Protein chimerism: Novel source of protein diversity in humans adds complexity to bottom-up proteomics

Authors

  • Juan Casado-Vela,

    Corresponding author
    • Centro Nacional de Biotecnología. Lab 115. Dpt. Biología Molecular y Celular, Spanish National Research Council (CSIC), Madrid, Spain
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  • Juan Carlos Lacal,

    Corresponding author
    • Translational Oncology Unit, Instituto de Investigaciones Biomédicas ‘Alberto Sols’, Spanish National Research Council (CSIC-UAM), Madrid, Spain
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  • Felix Elortza

    Corresponding author
    • Proteomics Platform, CIC bioGUNE, CIBERehd, ProteoRed-ISCIII, Technology Park of Bizkaia, Derio, Spain
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  • Colour Online: See the article online to view Figs. 1 and 2 in colour.

Correspondence: Dr. Juan Casado-Vela, Centro Nacional de Biotecnología, Lab 115, Dpt. Biología Molecular y Celular, Spanish National Research Council (CSIC), 28049 Madrid, Spain.

E-mail: jcasado@cnb.csic.es

Fax: +34-915854401

Additional corresponding authors: Dr. Felix Elortza, E-mail: felortza@cicbiogune.es; Dr. Juan Carlos Lacal, E-mail: jclacal@iib.uam.es.

Abstract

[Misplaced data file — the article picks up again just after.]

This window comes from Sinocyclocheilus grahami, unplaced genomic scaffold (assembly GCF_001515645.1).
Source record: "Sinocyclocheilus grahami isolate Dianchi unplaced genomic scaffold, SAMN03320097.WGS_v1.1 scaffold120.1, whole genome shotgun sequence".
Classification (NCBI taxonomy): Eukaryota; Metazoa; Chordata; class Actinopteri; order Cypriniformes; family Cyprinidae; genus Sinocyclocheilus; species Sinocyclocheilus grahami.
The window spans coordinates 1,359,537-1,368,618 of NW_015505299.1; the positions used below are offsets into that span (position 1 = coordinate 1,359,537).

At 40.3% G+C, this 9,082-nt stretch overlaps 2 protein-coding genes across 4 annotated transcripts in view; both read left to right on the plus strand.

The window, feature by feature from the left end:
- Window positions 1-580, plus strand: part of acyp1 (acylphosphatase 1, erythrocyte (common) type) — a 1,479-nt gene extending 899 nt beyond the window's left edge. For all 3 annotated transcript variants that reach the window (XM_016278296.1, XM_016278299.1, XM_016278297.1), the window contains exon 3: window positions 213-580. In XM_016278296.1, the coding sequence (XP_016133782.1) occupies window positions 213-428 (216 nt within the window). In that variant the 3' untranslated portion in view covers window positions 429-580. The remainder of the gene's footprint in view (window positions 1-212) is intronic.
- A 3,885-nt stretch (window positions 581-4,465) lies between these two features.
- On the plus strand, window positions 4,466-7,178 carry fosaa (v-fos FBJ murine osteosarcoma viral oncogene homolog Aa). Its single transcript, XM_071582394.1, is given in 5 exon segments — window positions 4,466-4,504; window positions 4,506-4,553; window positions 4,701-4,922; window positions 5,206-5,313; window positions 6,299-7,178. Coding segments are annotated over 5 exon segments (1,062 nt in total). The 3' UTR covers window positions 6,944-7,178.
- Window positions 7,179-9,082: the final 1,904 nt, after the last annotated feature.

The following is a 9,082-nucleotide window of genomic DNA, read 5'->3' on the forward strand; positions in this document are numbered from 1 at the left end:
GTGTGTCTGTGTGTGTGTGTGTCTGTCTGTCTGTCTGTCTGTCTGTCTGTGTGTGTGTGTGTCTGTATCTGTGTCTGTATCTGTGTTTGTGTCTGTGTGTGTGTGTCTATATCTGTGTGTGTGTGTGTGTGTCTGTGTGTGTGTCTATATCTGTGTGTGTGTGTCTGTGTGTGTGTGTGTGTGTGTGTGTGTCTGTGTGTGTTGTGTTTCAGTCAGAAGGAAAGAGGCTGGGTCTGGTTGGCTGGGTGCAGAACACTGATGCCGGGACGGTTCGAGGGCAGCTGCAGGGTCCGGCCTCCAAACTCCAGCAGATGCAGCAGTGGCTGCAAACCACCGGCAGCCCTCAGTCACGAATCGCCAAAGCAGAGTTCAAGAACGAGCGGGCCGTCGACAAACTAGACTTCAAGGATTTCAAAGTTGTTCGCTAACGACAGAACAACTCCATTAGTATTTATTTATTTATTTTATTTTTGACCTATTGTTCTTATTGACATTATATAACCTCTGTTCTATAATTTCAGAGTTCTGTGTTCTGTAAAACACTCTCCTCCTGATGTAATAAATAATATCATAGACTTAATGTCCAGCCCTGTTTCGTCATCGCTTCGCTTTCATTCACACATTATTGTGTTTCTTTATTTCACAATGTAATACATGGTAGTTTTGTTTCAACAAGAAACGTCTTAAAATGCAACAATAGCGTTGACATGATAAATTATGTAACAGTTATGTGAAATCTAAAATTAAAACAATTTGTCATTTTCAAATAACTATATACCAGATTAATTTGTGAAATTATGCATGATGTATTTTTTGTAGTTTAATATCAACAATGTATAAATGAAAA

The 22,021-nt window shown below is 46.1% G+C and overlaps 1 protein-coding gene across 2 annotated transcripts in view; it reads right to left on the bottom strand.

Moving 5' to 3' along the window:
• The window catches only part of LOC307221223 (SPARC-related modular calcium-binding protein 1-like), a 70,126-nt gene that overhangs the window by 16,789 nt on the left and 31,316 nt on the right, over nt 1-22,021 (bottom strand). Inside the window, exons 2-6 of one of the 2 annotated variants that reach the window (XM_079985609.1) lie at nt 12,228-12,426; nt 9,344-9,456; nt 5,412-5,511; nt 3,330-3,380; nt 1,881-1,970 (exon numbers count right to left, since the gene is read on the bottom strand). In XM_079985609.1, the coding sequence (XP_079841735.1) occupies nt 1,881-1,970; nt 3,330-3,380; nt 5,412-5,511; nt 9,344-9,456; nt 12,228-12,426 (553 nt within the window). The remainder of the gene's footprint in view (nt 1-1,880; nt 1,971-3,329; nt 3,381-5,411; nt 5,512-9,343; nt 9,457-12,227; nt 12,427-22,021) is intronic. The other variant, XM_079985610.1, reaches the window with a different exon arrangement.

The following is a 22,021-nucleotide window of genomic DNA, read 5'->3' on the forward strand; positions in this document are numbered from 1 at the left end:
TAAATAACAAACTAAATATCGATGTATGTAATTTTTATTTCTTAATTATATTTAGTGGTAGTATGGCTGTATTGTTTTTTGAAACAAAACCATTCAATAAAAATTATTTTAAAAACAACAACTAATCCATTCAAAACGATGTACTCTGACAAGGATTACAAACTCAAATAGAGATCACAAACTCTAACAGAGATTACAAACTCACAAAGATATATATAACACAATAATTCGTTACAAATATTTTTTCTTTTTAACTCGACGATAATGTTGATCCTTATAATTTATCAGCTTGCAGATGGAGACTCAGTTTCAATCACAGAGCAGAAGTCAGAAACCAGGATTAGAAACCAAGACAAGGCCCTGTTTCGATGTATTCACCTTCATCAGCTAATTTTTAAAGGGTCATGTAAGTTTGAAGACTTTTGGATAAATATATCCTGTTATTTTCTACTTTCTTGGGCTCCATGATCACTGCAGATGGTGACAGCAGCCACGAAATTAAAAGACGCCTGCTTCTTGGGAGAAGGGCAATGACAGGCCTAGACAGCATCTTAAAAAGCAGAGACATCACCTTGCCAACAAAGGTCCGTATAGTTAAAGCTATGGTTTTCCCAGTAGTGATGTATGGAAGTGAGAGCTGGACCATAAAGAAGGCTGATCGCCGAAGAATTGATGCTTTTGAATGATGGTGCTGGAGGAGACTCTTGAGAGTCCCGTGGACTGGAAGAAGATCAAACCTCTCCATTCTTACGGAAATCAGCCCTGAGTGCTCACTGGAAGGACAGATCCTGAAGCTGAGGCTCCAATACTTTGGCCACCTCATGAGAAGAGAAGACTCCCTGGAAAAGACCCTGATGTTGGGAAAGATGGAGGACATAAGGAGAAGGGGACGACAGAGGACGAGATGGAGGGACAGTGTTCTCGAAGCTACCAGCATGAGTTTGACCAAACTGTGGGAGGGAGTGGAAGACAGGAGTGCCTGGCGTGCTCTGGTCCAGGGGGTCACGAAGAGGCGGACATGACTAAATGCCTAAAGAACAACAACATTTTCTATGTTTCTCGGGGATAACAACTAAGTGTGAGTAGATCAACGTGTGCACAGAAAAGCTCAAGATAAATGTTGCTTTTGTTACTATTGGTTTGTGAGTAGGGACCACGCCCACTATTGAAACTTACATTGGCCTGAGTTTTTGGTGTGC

Three main molecular mechanisms are considered to contribute expanding the repertoire and diversity of proteins present in living organisms: first, at DNA level (gene polymorphisms and single nucleotide polymorphisms); second, at messenger RNA (pre-mRNA and mRNA) level including alternative splicing (also termed differential splicing or cis-splicing); finally, at the protein level mainly driven through PTM and specific proteolytic cleavages. Chimeric mRNAs constitute an alternative source of protein diversity, which can be generated either by chromosomal translocations or by trans-splicing events. The occurrence of chimeric mRNAs and proteins is a frequent event in cells from the immune system and cancer cells, mainly as a consequence of gene rearrangements. Recent reports support that chimeric proteins may also be expressed at low levels under normal physiological circumstances, thus, representing a novel source of protein diversity. Notably, recent publications demonstrate that chimeric protein products can be successfully identified through bottom-up proteomic analyses. Several questions remain unsolved, such as the physiological role and impact of such chimeric proteins or the potential occurrence of chimeric proteins in higher eukaryotic organisms different from humans. The occurrence of chimeric proteins certainly seems to be another unforeseen source of complexity for the proteome. It may be a process to take in mind not only when performing bottom-up proteomic analyses in cancer studies but also in general bottom-up proteomics experiments.

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